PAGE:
Friday, December 22, 2017

Sweeping The Nation's Top 50 Albums Of 2017: 10-1

10 Jane Weaver - Modern Kosmology
Weaver's ninth album is the one on which she hits full stride, a kind of retro-futurist analogue motorik that's as happy to drift as charge, hypnotic and uncomfortable in equal measure to sound like it's neither tethered to her folktronic past nor a willing part of the psych hordes.

9 Public Service Broadcasting - Every Valley
Using more stories of yesterday, here South Wales mining communities, as a case study for human spirit and community undermined from above. It's a necessary shift forward in their post-rock motorik approach too, where folk is folded in and hierath-flavoured vocals uplift.

8 Los Campesinos! - Sick Scenes
Obligatory. But then they *will* keep mining the territory that sees them grow up and settle into the endless Kubler-Ross cycle of ageing, depression and dark humour, not so much energetic any more as neuroses fighting back with muscle memory at an uncaring world.

7 Protomartyr - Relatives In Descent
Joe Casey is the poet laureate of slow-burning anger, whether against the enemy or in the face of ennui and age, trying to contain the stream of thoughts. The coiled, rumbling post-punk suits it down to the ground, an uneasy proclamation from the growing darkness.

6 St Vincent - Masseduction
Annie Clark's pop album, in that the alien guitarscapes of her last album are in the background of art-Technicolor sheen and beats. Up front, though, we find a knowing intimacy, Clark indulging in identity games and self-destruction within inverted commas, very much under her slippery control.

5 Perfume Genius - No Shape
Mike Hadreas hasn't entirely moved on as much as he wants to move outwards, whether from personal pain or gender roles. There's accordingly a kind of weightlessness in an unashamedly Technicolor shapeshifting approach, a high wire act where the narrator feels nerveless despite everything.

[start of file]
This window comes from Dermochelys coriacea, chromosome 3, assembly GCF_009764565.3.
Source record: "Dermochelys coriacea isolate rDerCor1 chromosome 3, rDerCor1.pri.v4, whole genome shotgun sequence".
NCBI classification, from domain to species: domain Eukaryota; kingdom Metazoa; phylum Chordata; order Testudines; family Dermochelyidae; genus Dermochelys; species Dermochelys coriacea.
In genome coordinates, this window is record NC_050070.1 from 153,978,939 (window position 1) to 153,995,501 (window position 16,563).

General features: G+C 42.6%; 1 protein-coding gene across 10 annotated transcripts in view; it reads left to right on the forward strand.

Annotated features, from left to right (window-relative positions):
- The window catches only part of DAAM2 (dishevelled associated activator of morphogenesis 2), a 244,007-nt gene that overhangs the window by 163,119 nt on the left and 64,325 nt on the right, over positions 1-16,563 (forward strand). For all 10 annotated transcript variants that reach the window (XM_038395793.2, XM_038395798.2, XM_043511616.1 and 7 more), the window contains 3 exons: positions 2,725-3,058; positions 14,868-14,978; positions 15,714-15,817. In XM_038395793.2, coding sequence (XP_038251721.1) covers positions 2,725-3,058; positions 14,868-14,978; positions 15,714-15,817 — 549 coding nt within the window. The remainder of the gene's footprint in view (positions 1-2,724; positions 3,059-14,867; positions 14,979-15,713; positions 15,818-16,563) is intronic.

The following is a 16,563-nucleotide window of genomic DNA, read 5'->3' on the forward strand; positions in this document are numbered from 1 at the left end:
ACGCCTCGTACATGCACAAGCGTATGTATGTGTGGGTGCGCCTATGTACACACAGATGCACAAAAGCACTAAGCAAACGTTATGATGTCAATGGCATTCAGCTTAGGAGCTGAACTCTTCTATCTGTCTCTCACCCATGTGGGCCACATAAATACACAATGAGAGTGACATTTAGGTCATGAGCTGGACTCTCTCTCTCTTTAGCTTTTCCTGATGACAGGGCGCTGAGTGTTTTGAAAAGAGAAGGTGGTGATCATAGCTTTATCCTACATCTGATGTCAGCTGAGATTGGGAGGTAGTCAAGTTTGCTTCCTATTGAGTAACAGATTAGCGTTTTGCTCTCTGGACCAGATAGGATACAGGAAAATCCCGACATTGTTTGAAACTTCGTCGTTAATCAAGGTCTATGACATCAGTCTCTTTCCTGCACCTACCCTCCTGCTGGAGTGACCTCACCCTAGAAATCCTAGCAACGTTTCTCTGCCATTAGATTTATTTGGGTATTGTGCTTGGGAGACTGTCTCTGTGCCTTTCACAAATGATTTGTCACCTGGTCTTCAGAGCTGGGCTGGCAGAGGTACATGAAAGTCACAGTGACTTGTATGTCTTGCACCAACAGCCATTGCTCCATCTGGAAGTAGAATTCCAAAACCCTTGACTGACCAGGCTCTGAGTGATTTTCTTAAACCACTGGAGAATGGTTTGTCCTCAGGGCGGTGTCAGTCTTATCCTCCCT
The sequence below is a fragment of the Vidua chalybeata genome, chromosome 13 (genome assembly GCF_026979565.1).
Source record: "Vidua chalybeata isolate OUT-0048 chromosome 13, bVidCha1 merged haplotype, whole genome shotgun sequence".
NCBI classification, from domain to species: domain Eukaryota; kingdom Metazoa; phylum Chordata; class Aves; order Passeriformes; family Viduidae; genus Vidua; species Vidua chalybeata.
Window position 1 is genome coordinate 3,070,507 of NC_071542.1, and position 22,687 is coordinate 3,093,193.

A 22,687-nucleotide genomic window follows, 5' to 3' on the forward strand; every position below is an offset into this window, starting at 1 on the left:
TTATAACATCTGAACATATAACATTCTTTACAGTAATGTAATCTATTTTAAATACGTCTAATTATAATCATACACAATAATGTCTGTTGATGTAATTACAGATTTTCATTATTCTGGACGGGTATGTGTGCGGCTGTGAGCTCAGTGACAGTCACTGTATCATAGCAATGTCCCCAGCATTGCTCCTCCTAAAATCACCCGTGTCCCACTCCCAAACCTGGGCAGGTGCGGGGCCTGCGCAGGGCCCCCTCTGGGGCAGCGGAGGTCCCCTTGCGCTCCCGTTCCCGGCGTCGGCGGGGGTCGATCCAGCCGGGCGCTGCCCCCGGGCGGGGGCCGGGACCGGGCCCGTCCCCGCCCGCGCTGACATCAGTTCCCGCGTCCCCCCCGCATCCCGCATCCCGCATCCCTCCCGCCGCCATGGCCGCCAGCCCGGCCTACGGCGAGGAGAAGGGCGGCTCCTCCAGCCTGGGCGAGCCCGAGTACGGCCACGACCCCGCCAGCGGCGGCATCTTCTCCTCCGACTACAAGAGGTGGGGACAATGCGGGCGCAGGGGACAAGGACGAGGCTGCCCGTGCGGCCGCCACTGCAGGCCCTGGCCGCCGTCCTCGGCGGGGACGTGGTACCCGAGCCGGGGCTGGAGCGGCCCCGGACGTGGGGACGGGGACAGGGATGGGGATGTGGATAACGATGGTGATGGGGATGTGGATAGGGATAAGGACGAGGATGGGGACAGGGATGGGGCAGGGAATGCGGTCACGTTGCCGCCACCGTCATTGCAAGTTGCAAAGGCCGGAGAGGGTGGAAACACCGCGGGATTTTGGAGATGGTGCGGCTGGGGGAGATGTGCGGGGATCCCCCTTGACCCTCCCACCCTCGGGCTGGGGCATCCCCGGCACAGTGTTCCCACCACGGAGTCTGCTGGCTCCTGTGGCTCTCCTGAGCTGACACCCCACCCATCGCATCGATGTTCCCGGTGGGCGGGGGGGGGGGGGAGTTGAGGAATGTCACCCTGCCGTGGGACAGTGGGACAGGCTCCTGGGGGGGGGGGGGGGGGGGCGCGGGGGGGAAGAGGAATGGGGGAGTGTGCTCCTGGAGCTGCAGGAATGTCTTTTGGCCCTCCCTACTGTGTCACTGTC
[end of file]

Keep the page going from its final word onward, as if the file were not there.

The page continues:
4 Baxter Dury - Prince Of Tears
Ironic that in taking up the Gainsbourg mantle of uneasy character narrator of orchestral litheness Dury has ended up sounding more like his old man than ever before. Dury's adoption of various sides of toxic masculinity that slide away to uncover unvarnished emotiveness.

3 Grizzly Bear - Painted Ruins
The strokes on the first album in five years may be broader but the interplay is tighter than ever, the familiar harmonies and fractured overlapping baroque melodies smouldering and more forceful but still coming on like mid-air acrobatics, heavy on detail and growth.

2 Nadine Shah - Holiday Destination
Shah, a second generation immigrant in northern England, finds herself overtaken by the need to justify and fight, dialling down the dramatics of previous albums for a knowingly uncomfortable gothic clank. Never losing sight of hope, nevertheless it's an album built with something to push against.

1 Algiers - The Underside Of Power
In a year not exactly short on kicking back against the world nobody is doing what Algiers do - retro soul and Pop Group post-punk darkness, distorted gospel and harsh industrial beats, Franklin James Fisher a righteous, urgent preacher against the rush in a glorious, powerful statement of ultimate intent.

"Other" tracks of the year next week, but for now... here's a standout from each of the top fifty in order (apart from Christian Fitness, which is Bandcamp-only):

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